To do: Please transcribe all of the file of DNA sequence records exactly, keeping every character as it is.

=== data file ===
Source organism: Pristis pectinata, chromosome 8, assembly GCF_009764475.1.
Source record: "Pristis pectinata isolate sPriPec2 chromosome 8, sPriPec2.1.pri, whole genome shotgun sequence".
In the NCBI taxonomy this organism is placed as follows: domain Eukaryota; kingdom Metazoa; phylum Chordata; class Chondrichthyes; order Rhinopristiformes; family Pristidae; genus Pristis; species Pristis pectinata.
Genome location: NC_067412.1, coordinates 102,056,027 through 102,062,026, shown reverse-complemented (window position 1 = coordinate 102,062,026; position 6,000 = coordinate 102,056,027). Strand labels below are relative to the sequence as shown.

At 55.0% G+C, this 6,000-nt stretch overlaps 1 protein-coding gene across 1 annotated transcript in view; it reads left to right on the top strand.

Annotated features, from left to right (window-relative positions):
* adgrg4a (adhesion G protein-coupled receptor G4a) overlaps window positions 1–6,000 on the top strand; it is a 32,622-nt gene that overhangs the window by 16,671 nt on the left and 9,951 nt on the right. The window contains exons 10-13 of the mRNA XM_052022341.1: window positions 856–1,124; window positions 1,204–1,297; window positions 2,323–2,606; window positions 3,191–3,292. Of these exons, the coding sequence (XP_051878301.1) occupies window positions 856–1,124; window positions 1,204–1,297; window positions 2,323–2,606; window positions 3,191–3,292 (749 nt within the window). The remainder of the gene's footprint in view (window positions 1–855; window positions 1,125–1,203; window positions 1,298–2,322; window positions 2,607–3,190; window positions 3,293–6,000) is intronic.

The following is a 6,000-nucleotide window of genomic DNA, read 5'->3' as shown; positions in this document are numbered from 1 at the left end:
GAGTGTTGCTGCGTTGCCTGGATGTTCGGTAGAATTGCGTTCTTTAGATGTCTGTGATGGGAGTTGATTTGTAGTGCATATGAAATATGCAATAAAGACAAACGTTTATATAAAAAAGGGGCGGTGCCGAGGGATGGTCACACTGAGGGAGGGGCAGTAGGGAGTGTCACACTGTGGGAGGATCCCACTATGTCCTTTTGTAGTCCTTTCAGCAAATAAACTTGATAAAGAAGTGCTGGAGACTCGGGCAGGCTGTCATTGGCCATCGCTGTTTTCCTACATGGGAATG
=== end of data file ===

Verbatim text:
Source organism: Pristis pectinata, chromosome 8, assembly GCF_009764475.1.
Source record: "Pristis pectinata isolate sPriPec2 chromosome 8, sPriPec2.1.pri, whole genome shotgun sequence".
In the NCBI taxonomy this organism is placed as follows: domain Eukaryota; kingdom Metazoa; phylum Chordata; class Chondrichthyes; order Rhinopristiformes; family Pristidae; genus Pristis; species Pristis pectinata.
Genome location: NC_067412.1, coordinates 102,056,027 through 102,062,026, shown reverse-complemented (window position 1 = coordinate 102,062,026; position 6,000 = coordinate 102,056,027). Strand labels below are relative to the sequence as shown.

At 55.0% G+C, this 6,000-nt stretch overlaps 1 protein-coding gene across 1 annotated transcript in view; it reads left to right on the top strand.

Annotated features, from left to right (window-relative positions):
* adgrg4a (adhesion G protein-coupled receptor G4a) overlaps window positions 1–6,000 on the top strand; it is a 32,622-nt gene that overhangs the window by 16,671 nt on the left and 9,951 nt on the right. The window contains exons 10-13 of the mRNA XM_052022341.1: window positions 856–1,124; window positions 1,204–1,297; window positions 2,323–2,606; window positions 3,191–3,292. Of these exons, the coding sequence (XP_051878301.1) occupies window positions 856–1,124; window positions 1,204–1,297; window positions 2,323–2,606; window positions 3,191–3,292 (749 nt within the window). The remainder of the gene's footprint in view (window positions 1–855; window positions 1,125–1,203; window positions 1,298–2,322; window positions 2,607–3,190; window positions 3,293–6,000) is intronic.

The following is a 6,000-nucleotide window of genomic DNA, read 5'->3' as shown; positions in this document are numbered from 1 at the left end:
GAGTGTTGCTGCGTTGCCTGGATGTTCGGTAGAATTGCGTTCTTTAGATGTCTGTGATGGGAGTTGATTTGTAGTGCATATGAAATATGCAATAAAGACAAACGTTTATATAAAAAAGGGGCGGTGCCGAGGGATGGTCACACTGAGGGAGGGGCAGTAGGGAGTGTCACACTGTGGGAGGATCCCACTATGTCCTTTTGTAGTCCTTTCAGCAAATAAACTTGATAAAGAAGTGCTGGAGACTCGGGCAGGCTGTCATTGGCCATCGCTGTTTTCCTACATGGGAATG